Date & Location:
Thursday, March 4th
Intercontinental Toronto Centre
255 Front Street West
Toronto, Ontario M5V 2X3 Canada
Andrew Reese 270002Q78Q Tags:  design chain and network inventory regional smarter conference management planning – chains supply atlanta 2,075 Visits
At Smarter Supply Chains – Atlanta Regional Conference, David Simchi-Levi talked about Combating Volatility through Flexibility. I talked about this in greater detail here.
One point that David raised at the outset was the increased level of volatility surrounding the supply chain. His point was that companies need to be careful in thinking about the "best practices" that they apply to managing their supply chains. In such a dynamic environment, the best practices that applied before the recession - or before oil prices spiked, or before they crashed again - are not necessarily applicable today. It's a call to action for all supply chain executives to step back and reassess their processes to see if they are still "best in class," or whether there might be benefit to adjusting to the "New Normal."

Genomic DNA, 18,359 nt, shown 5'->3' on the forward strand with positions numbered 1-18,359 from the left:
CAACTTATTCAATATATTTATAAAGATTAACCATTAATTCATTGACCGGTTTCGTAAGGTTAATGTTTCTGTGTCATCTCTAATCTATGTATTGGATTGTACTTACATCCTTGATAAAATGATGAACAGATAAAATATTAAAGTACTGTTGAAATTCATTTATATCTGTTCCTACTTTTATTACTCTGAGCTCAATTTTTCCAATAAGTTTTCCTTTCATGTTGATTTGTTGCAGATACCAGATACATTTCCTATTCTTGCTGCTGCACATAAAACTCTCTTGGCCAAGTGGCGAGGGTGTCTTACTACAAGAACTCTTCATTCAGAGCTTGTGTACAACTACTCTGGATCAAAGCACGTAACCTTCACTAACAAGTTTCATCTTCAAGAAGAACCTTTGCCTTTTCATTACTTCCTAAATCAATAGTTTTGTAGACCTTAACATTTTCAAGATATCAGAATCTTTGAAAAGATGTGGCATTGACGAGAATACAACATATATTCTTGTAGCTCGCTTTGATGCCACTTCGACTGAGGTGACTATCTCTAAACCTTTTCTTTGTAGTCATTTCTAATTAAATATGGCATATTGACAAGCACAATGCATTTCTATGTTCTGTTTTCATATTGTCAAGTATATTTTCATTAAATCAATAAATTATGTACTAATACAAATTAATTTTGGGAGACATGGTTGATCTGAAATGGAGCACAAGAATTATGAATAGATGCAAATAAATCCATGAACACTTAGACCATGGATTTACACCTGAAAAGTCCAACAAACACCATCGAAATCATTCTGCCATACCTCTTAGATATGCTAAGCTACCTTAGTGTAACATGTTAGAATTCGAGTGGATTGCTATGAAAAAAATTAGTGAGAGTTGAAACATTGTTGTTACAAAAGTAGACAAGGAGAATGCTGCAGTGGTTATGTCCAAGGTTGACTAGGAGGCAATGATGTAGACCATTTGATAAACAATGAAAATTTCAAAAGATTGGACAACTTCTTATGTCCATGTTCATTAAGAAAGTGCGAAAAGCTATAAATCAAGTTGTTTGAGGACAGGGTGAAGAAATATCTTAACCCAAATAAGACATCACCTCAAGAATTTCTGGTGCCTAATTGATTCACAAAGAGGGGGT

Andrew Reese 270002Q78Q Tags:  – smarter inventory regional optimziation chains atlanta conference and planning supply 1,960 Visits
At Smarter Supply Chains – Atlanta Regional Conference, Ronan O'Donovan, product manager with IBM ILOG Supply Chain Applications, spoke about "smarter" inventory and product flow optimization.
Key findings: The challenges around inventory management and product flow are not getting any less. Retail and distribution clients, for example, are requiring a product that optimizes both safety stocks and the flow of products to minimize total supply chain costs.
To juggle all the factors impacting inventory and product flow, companies must make inventory and product flow optimization a formal business process within organizations, front and center and part of the regular monthly planning process, e.g., Sales & Operations Planning (S&OP) or Sales, Inventory and Operations Planning (SI&OP). "Making up the numbers" is no longer acceptable as a planning method.
In addition, processes are moving from "strategic" to "tactical," meaning that planning is becoming an increasingly frequent exercise as companies look to be more responsive to the evolving environment. Companies need to understand, at any given moment, what's the best plan for me right now, given the current set of constraints we're facing.